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 The time in Wales is: 27 November 2021 14:41:50

Using a USB or FireWire Drive for Disaster Recovery.

Part 2 of 6

You should now have a working USB or FireWire connected drive with an Active, primary partition of the same type (NTFS, FAT or FAT32) as the drive containing Windows.

If the present PC only contains one copy of Windows and this is on the C: drive then we only need to copy the contents of this drive to the USB drive to complete the task. This can be verified by Disk Management: Right Click My Computer / Select Manage / Expand Storage / Click Disk Management, see below.

It is also worth checking that Windows is booting from Disk (Drive) 0 Partition 1, do this by using the AISBackup menu option Tools / Edit Windows Boot Menu and checking the Drive and Partition numbers as shown below:

If these conditions are true there are no special boot menu changes to be made, so click here to continue.

Copying the boot files and operating system from different drives.

These instructions are necessary for copying the boot files and operating system from different drives; this may be likely if the current system is a dual or multi boot PC.

The actual boot drive is referred to as the (System) drive by Microsoft, the drive that Windows is running from is referred to as the (Boot) drive, I think this is wrong, but hey, it doesn't matter too much.

The above Disk Management screen shows that the boot files are on drive C: (System) and the operating system is running from drive K: (Boot). To create a bootable copy of the K: drive on the USB drive we will need a complete copy of the K: drive plus a copy of the boot files from the C: drive.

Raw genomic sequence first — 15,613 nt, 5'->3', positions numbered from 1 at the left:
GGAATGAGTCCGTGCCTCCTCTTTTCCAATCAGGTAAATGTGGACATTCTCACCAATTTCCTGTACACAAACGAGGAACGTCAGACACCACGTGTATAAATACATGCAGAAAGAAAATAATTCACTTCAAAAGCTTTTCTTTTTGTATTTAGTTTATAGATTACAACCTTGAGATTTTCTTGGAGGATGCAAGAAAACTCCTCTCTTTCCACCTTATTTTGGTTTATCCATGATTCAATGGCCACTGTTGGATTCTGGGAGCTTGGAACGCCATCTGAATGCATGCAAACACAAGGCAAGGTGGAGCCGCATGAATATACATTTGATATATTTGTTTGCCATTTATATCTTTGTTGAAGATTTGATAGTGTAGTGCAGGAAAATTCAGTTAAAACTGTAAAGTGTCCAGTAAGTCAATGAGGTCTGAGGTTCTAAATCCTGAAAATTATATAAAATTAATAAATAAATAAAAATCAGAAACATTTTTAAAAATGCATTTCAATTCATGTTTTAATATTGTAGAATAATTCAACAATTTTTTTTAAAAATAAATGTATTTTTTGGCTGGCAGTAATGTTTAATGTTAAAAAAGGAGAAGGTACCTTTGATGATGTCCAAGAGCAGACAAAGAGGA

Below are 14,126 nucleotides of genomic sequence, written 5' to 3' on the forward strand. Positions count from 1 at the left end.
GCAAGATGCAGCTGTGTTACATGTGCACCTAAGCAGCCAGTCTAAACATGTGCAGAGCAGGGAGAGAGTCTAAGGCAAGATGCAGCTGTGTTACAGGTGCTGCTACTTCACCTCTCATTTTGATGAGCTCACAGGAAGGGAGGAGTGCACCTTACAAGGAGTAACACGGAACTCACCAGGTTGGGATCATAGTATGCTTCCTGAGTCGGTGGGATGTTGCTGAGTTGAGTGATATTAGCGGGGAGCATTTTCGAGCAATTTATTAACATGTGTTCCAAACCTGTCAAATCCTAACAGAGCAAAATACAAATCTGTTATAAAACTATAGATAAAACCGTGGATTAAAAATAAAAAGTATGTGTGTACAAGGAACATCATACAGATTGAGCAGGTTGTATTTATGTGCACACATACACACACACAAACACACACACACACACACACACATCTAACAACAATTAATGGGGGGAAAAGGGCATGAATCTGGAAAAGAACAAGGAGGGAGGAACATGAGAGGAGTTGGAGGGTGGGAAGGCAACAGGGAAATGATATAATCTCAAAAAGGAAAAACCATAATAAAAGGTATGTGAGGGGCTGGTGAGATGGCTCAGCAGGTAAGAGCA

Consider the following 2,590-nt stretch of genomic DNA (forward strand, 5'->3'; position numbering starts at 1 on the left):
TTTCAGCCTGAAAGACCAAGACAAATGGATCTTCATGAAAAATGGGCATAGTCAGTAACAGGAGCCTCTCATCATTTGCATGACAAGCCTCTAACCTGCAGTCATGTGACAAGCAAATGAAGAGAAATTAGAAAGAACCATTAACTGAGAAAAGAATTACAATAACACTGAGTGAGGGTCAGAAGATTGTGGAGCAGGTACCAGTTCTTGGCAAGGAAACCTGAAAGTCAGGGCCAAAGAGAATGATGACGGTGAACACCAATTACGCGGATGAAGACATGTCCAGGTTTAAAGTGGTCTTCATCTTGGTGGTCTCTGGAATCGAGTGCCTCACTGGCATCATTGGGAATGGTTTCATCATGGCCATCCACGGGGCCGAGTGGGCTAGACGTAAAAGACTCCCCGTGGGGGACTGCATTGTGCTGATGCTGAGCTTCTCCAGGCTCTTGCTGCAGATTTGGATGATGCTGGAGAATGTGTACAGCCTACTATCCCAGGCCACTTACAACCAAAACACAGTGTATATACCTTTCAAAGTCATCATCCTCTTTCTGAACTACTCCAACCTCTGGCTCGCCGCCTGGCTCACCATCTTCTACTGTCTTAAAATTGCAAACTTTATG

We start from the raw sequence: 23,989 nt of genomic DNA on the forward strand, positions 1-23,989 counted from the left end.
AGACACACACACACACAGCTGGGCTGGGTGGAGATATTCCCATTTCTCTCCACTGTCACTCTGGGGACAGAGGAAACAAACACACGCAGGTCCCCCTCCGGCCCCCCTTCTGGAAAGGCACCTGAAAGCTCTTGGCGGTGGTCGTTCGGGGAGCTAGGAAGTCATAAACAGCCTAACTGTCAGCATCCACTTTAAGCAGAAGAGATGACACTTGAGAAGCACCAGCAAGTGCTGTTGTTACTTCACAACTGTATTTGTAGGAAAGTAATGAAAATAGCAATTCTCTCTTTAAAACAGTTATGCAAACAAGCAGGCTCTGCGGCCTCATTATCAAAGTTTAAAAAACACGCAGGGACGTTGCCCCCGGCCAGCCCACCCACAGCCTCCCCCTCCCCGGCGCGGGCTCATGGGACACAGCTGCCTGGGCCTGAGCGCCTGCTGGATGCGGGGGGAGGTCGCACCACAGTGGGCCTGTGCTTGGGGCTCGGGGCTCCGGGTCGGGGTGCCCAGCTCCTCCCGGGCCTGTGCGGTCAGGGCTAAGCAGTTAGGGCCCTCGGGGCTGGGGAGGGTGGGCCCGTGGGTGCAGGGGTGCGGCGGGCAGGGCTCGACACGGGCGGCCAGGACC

The Windows system resides on a logical drive of an extended partition, as can be seen using the colour coded key, above, it is therefore okay to copy the boot files from the C: drive to the K: drive to achieve a suitable source of a consolidated Boot / Windows drive. However, the boot files will need to be altered to enable the boot process to work from the copy once it is on the USB / FireWire drive.

If the PC is running Windows NT4, 2000, 2003 or XP a file called boot.ini will be present in the root of the boot drive (C:/), however, this file's attributes are set to System / Read Only / Hidden file, so normally you cannot see or change this file. AISBackup may be used to edit the boot.ini via the Tools / Edit Windows Boot Menu option.

As can be seen above, Windows is loaded from the K: drive, this is physically the third partition on the first disk, numbered 0. The current menu system is therefore loading Windows XP from Drive 0 Partition 3 (Disks are numbered from 0, Partitions are numbered from 1). Unfortunately, you cannot always determine the disk number that the PC 'sees' at boot time via Disk Management so always use the disk number that is already in the working boot.ini file.

Preparing the boot.ini File using AISBackup.

For instructions on preparing a suitable boot.ini file click here.

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